How much of the earth is covered in living plants?

A new interactive map produced by NASA and the National Oceanic and Atmospheric Administration (NOAA) shows all the world’s vegetation. The satellite images were compiled into a single high-resolution image showing how much greenery covers the Earth.

Although 75% of the planet is a relatively unchanging ocean of blue, the remaining 25% of Earth’s surface is a dynamic green. Data from the VIIRS sensor aboard the NASA/NOAA Suomi NPP satellite is able to detect these subtle differences in greenness.

The darkest green areas are the lushest in vegetation, while the pale colors are sparse in vegetation cover either due to snow, drought, rock, or urban areas. Satellite data from April 2012 to April 2013 was used to generate these animations and images.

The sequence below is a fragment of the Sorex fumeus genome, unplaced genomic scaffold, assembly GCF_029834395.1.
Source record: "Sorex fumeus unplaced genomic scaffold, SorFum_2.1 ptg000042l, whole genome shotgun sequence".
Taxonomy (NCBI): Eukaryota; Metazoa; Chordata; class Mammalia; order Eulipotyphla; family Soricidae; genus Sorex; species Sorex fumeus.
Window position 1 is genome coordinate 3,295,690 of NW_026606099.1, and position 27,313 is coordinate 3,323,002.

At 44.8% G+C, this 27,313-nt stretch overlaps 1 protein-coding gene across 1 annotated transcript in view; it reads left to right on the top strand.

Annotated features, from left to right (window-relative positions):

There are many types of indices that measure vegetation and many are calculated by using satellite data to compare the relative difference between how much energy is absorbed by the land surface versus how much is reflected back into space. Plants absorb visible light to undergo photosynthesis, so when vegetation is lush, nearly all of the visible light is absorbed by the photosynthetic leaves, and much more near-infrared light is reflected back into space. However for deserts and regions with sparse vegetation, the amount of reflected visible and near-infrared light are both relatively high. The Visible and Infrared Imaging and Radiometer Suite (VIIRS) sensor on the Suomi NPP satellite is sensitive to these different types of visible and near-infrared light.